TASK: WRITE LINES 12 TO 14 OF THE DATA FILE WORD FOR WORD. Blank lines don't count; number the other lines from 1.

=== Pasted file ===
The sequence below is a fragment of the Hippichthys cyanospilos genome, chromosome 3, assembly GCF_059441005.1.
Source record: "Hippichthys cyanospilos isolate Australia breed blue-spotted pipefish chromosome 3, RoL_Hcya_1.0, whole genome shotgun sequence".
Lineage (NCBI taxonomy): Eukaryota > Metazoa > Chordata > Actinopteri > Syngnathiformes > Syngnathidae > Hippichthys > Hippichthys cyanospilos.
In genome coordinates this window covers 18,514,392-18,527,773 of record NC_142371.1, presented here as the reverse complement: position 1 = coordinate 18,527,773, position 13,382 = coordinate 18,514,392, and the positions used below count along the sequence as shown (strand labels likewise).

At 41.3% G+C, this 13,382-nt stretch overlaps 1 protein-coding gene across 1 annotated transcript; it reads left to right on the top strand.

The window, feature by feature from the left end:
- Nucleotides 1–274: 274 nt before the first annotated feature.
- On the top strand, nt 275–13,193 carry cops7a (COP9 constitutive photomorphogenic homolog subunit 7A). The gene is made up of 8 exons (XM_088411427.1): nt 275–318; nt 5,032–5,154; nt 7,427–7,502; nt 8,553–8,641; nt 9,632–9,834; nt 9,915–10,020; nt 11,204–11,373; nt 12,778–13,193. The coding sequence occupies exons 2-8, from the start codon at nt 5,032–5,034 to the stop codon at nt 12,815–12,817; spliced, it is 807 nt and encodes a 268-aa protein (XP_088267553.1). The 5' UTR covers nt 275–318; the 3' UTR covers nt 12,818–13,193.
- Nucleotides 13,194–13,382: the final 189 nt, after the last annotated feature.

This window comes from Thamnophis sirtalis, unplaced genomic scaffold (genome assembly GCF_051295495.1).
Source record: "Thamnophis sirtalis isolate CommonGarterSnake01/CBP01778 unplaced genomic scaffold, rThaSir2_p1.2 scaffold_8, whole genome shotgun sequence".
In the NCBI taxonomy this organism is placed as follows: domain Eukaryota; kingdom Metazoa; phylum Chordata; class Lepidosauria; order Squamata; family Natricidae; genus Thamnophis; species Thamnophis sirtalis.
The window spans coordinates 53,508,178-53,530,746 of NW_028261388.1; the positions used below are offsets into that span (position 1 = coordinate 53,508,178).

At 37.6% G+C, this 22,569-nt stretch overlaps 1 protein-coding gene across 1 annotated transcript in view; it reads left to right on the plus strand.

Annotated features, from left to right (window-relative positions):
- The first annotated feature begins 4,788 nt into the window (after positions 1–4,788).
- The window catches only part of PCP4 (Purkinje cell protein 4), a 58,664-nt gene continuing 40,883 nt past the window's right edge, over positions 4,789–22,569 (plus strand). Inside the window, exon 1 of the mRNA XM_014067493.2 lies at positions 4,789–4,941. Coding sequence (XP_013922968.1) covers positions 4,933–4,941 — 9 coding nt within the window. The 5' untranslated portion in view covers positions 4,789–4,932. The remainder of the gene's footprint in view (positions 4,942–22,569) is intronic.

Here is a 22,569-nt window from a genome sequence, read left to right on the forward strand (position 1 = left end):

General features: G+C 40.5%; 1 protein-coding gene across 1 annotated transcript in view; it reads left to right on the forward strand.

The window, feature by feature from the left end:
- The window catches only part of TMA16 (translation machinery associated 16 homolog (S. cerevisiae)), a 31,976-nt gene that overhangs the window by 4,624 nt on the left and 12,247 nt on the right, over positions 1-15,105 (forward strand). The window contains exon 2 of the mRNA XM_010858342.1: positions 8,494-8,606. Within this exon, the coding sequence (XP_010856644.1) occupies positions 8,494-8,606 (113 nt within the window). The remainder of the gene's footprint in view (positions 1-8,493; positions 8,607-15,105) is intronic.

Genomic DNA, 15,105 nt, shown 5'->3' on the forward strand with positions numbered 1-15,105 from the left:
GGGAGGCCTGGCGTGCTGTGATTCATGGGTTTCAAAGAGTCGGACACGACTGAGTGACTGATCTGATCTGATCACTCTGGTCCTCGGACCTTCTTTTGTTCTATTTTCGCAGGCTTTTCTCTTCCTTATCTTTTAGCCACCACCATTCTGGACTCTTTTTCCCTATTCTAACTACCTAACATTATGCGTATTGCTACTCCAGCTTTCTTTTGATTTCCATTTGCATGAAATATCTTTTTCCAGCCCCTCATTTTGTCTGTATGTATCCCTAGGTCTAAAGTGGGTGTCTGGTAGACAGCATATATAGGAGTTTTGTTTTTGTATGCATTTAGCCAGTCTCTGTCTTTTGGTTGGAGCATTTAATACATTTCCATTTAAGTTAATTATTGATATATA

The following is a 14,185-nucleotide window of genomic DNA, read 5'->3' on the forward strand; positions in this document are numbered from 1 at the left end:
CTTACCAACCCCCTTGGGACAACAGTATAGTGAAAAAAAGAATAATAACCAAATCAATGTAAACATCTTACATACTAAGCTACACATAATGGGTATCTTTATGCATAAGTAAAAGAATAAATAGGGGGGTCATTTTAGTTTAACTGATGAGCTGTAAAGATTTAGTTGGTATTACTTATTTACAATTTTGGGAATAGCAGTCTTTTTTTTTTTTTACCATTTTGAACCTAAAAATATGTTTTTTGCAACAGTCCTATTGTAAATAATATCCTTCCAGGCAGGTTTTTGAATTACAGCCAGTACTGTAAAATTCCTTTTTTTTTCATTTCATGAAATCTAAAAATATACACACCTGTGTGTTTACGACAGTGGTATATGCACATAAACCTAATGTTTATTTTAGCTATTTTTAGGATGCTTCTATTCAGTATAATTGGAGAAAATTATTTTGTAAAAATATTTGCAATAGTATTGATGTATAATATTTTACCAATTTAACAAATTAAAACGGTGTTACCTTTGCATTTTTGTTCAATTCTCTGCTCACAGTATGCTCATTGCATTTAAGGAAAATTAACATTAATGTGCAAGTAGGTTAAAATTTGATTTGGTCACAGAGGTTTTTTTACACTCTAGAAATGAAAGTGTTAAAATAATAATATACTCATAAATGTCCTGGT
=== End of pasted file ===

In the NCBI taxonomy this organism is placed as follows: domain Eukaryota; kingdom Metazoa; phylum Chordata; class Lepidosauria; order Squamata; family Natricidae; genus Thamnophis; species Thamnophis sirtalis.
The window spans coordinates 53,508,178-53,530,746 of NW_028261388.1; the positions used below are offsets into that span (position 1 = coordinate 53,508,178).

At 37.6% G+C, this 22,569-nt stretch overlaps 1 protein-coding gene across 1 annotated transcript in view; it reads left to right on the plus strand.